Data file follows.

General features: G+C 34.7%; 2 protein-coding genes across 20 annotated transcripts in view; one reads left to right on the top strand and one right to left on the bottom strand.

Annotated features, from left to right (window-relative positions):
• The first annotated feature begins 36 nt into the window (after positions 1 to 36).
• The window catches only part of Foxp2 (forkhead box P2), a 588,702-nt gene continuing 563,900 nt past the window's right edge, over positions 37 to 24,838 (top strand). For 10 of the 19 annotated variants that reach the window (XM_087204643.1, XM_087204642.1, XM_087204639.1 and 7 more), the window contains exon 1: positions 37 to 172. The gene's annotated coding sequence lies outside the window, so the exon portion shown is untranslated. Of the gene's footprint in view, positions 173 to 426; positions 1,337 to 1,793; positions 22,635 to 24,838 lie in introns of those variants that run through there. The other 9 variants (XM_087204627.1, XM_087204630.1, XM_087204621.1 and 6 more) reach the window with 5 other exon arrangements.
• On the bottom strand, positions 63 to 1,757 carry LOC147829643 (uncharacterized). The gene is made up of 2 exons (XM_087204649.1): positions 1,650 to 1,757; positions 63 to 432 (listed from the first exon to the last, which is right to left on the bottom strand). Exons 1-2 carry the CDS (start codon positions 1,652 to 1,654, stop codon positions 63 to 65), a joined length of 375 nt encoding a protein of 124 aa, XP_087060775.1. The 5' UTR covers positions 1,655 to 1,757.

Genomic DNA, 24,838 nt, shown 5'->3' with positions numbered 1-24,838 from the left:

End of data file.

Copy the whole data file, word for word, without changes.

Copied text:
General features: G+C 34.7%; 2 protein-coding genes across 20 annotated transcripts in view; one reads left to right on the top strand and one right to left on the bottom strand.

Annotated features, from left to right (window-relative positions):
• The first annotated feature begins 36 nt into the window (after positions 1 to 36).
• The window catches only part of Foxp2 (forkhead box P2), a 588,702-nt gene continuing 563,900 nt past the window's right edge, over positions 37 to 24,838 (top strand). For 10 of the 19 annotated variants that reach the window (XM_087204643.1, XM_087204642.1, XM_087204639.1 and 7 more), the window contains exon 1: positions 37 to 172. The gene's annotated coding sequence lies outside the window, so the exon portion shown is untranslated. Of the gene's footprint in view, positions 173 to 426; positions 1,337 to 1,793; positions 22,635 to 24,838 lie in introns of those variants that run through there. The other 9 variants (XM_087204627.1, XM_087204630.1, XM_087204621.1 and 6 more) reach the window with 5 other exon arrangements.
• On the bottom strand, positions 63 to 1,757 carry LOC147829643 (uncharacterized). The gene is made up of 2 exons (XM_087204649.1): positions 1,650 to 1,757; positions 63 to 432 (listed from the first exon to the last, which is right to left on the bottom strand). Exons 1-2 carry the CDS (start codon positions 1,652 to 1,654, stop codon positions 63 to 65), a joined length of 375 nt encoding a protein of 124 aa, XP_087060775.1. The 5' UTR covers positions 1,655 to 1,757.

Genomic DNA, 24,838 nt, shown 5'->3' with positions numbered 1-24,838 from the left: